Garrett said he reviewed videotapes with players this morning and the team will work today “in helmets and shells … Cowboys vs. Cowboys in the practice, more of a training camp mode” before taking time off for their bye week. Garrett said he stressed the importance of responsible, off-field behavior to players during their break.
“That’s always something you try to address with them whenever they have time off and they’re going to be away for a little bit. Just remind them of what we’re trying to get accomplished here and who they are and how they want to represent themselves, their families and our teams,” Garrett said.
Jason Garrett speaks to the Dallas media as his team prepares to take the field for their final practice before the bye week.
Click HERE to watch video – duration 10:28
Dallas Cowboys RB DeMarco Murray had been expected to join the ranks of elite running backs this season. But after opening the season with 131 yards on 20 carries. Since then, he has 106 yards on 41 carries, a 2.6 yards per carry average.
The Cowboys now rank 30th in rushing with a 67.8 yards per game average.
Murray has had little room to run. Far too often, he e is being met in the backfield by defenders.
Murray is tied for first for the most times being “stuffed” with 13. Murray had only 14 runs that resulted in negative yardage last season when he carried the ball 164 times.
"I think he’s done a good job just being persistent throughout the ball game and trying to continue to be true to the runs and trying to find the hole that’s there," Cowboys coach Jason Garrett said Wednesday. "Teams have done a good job moving around up front and sometimes the run isn’t always as clean as you want it to be. But he’s been a running back for a long, long time, and he understands that. His patience, his persistence, his toughness have all been good. He just needs to understand that we’re going to keep trying to give him some opportunities. He needs to keep doing what he’s supposed to do, trust the other guys can do what they’re supposed to do and we’ll get this running game going."
The Cowboys’ last three opponents, the Seahawks (2nd vs. the run), the Bucs (4th vs. the run) and the Bears (3rd vs. the run), all rank among the best teams in the league against the run. The Ravens, the Cowboys’ next opponent, rank 13th.
- There are days where teams just come up with great game plans how to handle DeMarcus Ware. Give the Bears a lot of credit because on the Monday night, Lovie Smith and his offensive staff were not going to allow Ware to hurt them in this game. Ware did have three tackles and one sack but for the Bears that was a win, they knew that tackle J’Marcus Webb would have little chance or no chance one on one with Ware the entire night so they put tight ends to his side, they chipped backs out of the backfield on him, and they worked the guards his direction any chance they could.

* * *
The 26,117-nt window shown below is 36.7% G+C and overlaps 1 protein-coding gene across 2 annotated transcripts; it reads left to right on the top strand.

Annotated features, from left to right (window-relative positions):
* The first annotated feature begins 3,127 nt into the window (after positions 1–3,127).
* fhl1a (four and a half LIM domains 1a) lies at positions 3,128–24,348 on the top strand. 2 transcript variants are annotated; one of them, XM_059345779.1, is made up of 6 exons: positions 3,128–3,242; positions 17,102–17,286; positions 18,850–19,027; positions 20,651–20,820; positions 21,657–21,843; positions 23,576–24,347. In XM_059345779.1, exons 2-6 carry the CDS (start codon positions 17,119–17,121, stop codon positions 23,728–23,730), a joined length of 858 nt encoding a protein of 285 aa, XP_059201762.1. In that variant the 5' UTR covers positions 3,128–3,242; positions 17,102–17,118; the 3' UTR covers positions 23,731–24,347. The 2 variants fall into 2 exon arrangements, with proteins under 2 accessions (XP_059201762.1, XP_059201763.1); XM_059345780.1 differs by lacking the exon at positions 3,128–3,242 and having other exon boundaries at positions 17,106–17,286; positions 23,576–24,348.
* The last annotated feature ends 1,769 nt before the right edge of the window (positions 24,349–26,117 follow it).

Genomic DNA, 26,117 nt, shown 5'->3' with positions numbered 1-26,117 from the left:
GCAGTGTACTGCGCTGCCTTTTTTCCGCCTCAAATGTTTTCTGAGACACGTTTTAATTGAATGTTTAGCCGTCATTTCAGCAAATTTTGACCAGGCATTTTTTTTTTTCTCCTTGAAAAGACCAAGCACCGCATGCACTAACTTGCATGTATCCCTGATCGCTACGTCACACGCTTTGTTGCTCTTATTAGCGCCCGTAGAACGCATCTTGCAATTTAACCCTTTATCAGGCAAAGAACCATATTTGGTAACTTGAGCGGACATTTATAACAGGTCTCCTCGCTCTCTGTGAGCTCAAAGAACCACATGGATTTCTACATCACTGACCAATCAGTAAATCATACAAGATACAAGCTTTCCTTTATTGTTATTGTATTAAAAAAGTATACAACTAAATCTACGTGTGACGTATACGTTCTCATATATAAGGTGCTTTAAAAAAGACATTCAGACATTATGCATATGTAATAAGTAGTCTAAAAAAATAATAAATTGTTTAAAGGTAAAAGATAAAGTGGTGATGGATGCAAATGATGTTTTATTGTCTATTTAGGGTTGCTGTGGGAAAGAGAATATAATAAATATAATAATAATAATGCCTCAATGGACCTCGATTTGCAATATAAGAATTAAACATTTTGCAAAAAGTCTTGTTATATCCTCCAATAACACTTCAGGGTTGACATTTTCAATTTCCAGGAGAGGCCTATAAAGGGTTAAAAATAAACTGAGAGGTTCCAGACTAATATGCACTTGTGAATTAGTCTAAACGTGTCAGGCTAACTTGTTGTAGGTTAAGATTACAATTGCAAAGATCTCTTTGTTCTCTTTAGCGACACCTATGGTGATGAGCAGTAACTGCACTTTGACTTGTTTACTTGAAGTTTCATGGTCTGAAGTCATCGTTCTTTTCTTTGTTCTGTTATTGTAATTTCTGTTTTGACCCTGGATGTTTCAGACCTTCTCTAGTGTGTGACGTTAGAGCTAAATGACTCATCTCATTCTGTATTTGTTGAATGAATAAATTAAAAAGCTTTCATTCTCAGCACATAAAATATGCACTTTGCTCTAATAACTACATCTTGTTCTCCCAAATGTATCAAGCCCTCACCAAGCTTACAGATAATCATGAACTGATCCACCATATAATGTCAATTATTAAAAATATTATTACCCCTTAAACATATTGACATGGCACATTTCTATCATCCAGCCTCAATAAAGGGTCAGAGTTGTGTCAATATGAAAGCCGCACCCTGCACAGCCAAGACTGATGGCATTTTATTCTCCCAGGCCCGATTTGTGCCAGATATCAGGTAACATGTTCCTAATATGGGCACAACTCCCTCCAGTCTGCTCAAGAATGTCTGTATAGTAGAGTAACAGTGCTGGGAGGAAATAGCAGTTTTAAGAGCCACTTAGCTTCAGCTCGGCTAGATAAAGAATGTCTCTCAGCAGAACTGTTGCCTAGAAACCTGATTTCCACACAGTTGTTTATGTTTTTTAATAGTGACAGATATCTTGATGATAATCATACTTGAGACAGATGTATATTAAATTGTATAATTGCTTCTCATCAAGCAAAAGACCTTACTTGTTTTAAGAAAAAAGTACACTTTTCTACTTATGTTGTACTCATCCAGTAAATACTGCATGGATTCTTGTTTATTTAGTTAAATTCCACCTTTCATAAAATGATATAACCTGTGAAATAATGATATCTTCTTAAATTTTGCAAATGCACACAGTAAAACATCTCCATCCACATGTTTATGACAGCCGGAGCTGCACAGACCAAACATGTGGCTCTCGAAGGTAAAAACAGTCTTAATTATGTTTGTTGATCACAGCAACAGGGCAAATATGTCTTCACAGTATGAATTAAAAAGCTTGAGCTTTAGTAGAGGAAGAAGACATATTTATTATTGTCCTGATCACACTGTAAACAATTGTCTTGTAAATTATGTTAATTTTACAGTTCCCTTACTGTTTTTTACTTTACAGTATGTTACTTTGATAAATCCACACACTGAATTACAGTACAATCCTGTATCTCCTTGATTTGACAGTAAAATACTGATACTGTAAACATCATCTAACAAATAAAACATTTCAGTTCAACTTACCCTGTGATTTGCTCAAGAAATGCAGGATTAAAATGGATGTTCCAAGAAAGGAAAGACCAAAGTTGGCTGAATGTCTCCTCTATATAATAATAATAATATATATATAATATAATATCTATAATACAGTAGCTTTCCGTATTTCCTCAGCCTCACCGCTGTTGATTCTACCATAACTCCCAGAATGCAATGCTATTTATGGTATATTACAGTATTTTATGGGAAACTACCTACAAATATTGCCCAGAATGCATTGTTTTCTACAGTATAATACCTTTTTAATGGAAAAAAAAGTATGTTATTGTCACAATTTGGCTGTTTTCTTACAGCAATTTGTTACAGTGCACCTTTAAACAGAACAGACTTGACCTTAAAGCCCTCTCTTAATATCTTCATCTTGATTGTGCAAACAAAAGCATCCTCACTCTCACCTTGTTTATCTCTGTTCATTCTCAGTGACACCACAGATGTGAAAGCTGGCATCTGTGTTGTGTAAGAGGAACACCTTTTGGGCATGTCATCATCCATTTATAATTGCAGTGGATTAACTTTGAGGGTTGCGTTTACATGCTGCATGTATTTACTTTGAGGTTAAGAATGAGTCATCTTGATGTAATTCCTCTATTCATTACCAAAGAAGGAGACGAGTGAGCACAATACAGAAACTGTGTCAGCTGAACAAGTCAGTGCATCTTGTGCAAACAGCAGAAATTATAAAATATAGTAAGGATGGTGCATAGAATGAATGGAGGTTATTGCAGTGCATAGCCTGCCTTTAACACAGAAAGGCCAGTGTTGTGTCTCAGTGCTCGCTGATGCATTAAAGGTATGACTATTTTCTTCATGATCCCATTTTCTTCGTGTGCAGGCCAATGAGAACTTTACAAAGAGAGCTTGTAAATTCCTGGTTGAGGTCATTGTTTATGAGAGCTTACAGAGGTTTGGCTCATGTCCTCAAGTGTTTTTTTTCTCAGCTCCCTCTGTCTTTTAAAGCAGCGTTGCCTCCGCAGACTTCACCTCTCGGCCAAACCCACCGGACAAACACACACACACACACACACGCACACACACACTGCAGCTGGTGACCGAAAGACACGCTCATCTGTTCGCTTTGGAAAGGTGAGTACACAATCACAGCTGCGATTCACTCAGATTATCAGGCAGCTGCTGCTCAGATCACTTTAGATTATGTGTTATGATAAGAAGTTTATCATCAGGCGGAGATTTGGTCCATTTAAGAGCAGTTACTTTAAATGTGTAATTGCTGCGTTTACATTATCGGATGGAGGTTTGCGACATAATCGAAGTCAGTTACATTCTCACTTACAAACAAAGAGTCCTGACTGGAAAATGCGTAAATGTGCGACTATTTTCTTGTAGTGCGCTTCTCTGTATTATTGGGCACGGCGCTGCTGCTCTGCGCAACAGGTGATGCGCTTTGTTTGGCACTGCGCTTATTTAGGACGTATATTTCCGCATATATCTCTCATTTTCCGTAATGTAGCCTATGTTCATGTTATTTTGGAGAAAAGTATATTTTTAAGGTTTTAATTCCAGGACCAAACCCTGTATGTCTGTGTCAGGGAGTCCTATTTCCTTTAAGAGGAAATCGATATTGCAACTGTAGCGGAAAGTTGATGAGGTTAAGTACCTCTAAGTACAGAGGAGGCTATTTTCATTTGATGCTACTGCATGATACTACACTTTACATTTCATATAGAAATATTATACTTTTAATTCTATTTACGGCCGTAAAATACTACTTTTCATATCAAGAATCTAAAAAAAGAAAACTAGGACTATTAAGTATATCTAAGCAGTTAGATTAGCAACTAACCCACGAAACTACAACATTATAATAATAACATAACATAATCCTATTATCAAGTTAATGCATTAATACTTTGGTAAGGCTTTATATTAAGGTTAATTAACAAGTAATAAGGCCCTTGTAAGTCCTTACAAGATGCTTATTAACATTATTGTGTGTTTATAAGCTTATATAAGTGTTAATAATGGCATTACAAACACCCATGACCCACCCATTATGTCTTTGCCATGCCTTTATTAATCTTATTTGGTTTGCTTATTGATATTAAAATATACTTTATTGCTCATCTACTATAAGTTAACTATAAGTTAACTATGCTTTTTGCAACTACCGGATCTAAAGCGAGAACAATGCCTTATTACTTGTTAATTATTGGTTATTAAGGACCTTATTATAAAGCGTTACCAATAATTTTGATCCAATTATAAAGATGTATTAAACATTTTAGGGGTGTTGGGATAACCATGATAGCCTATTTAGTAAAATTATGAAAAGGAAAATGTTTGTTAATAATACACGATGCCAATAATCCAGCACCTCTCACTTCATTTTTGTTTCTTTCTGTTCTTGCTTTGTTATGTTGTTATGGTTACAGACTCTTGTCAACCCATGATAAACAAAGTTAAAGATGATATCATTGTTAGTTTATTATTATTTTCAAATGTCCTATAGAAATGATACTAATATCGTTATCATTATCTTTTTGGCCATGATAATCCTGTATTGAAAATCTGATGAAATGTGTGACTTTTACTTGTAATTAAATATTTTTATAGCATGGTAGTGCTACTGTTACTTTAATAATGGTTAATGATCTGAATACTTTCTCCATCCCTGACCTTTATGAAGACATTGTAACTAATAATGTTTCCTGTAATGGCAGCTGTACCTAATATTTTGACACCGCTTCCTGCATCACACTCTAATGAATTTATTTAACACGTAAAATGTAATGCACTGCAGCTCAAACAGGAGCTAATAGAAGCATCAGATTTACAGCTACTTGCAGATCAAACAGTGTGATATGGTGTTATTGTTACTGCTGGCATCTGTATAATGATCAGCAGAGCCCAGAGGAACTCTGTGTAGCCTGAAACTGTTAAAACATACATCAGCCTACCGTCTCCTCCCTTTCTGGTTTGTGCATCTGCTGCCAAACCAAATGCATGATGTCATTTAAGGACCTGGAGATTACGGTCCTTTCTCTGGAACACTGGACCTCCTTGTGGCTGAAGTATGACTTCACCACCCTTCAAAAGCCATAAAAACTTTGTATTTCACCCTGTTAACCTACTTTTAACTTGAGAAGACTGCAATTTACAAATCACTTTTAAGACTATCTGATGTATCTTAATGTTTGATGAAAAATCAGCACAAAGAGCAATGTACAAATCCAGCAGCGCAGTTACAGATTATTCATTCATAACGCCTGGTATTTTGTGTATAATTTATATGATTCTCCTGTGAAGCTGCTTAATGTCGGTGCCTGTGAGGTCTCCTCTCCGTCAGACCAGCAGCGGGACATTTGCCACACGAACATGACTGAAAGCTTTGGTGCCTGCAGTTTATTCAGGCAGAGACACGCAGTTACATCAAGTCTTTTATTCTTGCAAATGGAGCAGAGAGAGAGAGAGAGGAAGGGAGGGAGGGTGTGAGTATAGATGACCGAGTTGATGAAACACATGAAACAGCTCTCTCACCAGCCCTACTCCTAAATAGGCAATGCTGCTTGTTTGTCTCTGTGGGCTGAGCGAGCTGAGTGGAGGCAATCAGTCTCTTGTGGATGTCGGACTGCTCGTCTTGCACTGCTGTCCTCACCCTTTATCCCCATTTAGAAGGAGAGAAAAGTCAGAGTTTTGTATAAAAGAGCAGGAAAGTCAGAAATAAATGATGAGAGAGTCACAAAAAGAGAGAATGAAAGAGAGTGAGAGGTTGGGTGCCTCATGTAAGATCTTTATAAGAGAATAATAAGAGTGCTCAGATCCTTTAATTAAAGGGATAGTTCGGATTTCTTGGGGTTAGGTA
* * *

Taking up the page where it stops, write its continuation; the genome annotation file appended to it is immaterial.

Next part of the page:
Some thoughts from the film room at Valley Ranch, particularly from the defensive side of the ball.
- Rob Ryan did the best he could moving Ware around but you could see that protection was geared to manage him. Victor Butler was able to get some rushes and even had a chance for a sack one on one on a third down play but he was unable to get Cutler to the ground which kept a drive going which resulted in a field goal for the Bears. I went into this game believing that Ware could have one of those monster nights but there was no chance of that in the way the Bears played him. It was fresh in their minds what happened to them the last time they played on Monday night this season against the Packers Clay Matthews and they did everything in their power not to allow it to happen again.
- Wasn’t surprised how well Danny McCray played in his first opportunity to start at safety for Barry Church. The one thing I will say about McCray’s game is that he is steady. There is not a lot of flash or flair but what you have is a football player that knows his assignments and plays his techniques. I was really impressed with how he manages to work himself around the field. I didn’t feel like there were many plays where McCray wasn’t where he needed to be. Had the one chance where he was in great shape on the tight end Kellen Davis for an interception and just needed to come up with the ball when it hit his hands. There are things about him in coverage that you are probably not going to like but if Rob Ryan can keep matching him up on tight ends, he will continue to have opportunities to make plays. Where McCray also helps you is his ability to make a sure tackle. It was a trait that we all had seen before during his work on special teams but he has managed to carry that side of his game into the regular defense. Danny McCray reinvented himself this summer as a player and you can tell by the way he played against the Bears, he had a good idea what he needed to do to help this team on defense.